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  • Writer's pictureJoseph E. Reed

Did You Practice This Week?

“Did you practice this week?”

The 13-year-old looks sheepishly at his private violin lessons instructor.

“Well, uh…I was kind of busy… but I practiced a little bit…I guess.”

Mr. Reed smiles and breathes deep, swallowing a sigh of disappointment and frustration.

Always the same story. Week after week.

Does this kid really even want to do music?

What do I need to say to his mom?

Do I need to be firmer?


It’s students like this that…

“Alright, Miles. Well, let’s start with the warm ups. Okay?”

Miles nervously adjusts his shoulder rest, tightens and rosins his bow.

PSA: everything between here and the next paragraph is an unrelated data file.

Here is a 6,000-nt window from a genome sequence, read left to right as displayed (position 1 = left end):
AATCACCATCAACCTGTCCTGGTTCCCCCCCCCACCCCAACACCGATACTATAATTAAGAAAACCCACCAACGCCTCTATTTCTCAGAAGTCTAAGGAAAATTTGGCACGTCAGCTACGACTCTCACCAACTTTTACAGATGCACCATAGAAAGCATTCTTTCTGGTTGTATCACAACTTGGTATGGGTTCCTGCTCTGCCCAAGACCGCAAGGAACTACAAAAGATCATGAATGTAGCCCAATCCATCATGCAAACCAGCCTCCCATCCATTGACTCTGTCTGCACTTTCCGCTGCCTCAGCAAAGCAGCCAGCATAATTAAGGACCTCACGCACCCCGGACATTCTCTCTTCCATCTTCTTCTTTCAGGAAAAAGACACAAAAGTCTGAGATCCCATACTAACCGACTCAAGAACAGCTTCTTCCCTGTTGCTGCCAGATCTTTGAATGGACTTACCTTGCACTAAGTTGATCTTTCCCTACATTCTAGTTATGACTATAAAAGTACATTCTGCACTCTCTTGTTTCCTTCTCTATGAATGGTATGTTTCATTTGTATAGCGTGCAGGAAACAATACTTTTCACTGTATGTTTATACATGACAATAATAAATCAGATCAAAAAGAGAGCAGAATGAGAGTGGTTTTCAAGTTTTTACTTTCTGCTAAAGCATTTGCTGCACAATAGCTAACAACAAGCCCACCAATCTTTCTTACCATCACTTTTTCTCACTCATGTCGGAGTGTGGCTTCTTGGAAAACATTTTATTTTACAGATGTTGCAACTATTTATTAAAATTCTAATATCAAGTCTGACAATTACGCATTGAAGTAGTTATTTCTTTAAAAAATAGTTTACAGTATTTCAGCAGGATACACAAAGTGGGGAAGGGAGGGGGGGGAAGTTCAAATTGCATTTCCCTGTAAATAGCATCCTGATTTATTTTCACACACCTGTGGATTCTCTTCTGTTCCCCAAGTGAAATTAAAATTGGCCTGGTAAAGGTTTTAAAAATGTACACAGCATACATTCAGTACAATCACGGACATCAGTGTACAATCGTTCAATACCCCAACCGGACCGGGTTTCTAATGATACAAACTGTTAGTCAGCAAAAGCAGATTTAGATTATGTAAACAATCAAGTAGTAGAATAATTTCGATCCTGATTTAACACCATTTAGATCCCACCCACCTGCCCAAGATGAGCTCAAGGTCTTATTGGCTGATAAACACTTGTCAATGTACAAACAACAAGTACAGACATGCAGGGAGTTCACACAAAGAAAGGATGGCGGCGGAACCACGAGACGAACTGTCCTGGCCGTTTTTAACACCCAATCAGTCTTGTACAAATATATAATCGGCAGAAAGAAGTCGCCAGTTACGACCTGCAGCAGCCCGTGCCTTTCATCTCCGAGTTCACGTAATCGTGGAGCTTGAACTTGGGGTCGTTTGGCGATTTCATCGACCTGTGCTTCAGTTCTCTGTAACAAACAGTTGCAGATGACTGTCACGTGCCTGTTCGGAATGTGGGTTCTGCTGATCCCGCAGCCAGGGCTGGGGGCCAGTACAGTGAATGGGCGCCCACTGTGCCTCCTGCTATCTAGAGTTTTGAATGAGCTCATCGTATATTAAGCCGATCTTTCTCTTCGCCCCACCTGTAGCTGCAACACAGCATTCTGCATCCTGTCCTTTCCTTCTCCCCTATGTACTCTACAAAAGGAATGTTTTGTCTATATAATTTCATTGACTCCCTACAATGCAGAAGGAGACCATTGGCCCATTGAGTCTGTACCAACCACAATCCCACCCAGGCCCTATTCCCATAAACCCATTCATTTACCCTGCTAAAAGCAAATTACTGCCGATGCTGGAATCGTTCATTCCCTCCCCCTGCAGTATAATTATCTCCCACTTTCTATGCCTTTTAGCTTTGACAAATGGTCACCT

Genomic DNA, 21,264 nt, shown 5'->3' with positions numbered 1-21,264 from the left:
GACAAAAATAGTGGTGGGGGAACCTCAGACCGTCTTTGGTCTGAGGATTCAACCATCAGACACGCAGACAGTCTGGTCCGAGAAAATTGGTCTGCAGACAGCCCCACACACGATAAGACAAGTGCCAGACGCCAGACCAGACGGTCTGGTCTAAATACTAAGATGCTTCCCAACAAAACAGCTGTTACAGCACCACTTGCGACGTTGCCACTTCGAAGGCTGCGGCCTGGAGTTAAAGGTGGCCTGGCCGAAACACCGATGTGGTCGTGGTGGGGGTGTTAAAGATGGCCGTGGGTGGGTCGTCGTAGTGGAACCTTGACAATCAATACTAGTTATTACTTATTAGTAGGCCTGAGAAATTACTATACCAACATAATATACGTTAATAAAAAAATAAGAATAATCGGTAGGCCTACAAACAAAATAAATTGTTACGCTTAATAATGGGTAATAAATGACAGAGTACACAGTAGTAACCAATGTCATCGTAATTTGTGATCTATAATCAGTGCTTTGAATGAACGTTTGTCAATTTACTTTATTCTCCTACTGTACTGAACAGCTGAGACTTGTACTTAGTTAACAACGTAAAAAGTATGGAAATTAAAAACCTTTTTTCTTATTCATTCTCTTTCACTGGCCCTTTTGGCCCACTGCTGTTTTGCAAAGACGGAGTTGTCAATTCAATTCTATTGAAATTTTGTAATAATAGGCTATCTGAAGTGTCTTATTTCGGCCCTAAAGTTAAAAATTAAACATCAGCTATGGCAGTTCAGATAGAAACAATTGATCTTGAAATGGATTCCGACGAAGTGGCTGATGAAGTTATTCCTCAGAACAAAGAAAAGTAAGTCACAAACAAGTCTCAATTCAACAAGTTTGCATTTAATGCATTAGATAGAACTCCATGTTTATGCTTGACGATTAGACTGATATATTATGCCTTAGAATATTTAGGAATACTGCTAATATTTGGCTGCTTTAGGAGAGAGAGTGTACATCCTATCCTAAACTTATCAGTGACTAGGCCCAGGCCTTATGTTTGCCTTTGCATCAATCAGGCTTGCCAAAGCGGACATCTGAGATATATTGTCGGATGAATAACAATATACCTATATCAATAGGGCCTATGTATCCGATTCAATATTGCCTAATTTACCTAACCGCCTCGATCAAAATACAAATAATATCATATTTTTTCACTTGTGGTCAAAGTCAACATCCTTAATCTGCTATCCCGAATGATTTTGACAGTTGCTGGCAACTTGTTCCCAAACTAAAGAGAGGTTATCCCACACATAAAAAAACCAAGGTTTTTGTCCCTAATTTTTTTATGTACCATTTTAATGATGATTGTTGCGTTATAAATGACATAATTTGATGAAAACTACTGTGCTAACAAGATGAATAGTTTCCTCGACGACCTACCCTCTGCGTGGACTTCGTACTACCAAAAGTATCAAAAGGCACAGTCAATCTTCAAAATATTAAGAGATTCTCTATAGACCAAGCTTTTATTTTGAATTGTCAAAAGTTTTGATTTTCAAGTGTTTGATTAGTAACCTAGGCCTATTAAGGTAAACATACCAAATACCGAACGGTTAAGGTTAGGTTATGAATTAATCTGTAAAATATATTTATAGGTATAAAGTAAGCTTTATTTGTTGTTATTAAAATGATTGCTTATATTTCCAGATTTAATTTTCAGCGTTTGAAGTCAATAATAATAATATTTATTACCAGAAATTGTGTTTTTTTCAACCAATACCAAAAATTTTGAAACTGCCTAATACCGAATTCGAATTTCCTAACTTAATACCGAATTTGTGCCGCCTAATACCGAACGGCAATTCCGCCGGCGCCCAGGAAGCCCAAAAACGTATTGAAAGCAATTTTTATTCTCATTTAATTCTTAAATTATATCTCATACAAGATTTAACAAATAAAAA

Then he fumbles through his crumpled papers on the music stand to find the warm up exercises.

After a couple minutes of squeaky, half-hearted, poorly tuned scales and arpeggios, Miles lowers his violin bow and glances towards Mr. Reed with an “Okay, now what?” look.

Mr. Reed, choosing to leave “good enough” alone this time, gives a simple, “Mm hmm..”

There comes a point when something must be said.

Something must be done.


Thoughts and questions going through the teachers mind:

Miles is just not making progress.

Does he just need more practice?

How can he be motivated?

Are his parents encouraging him?

Is there a lot going on in his life?

Is the violin really the best instrument for him?

Maybe he should quit and just play sports or focus on academics?

Should I try and find some more interesting music?

Should I bribe him with candy?

Should he get a different music teacher?

What more can I do?

I should say something…

“Miles…” says Mr. Reed, “are you…enjoying the violin?”

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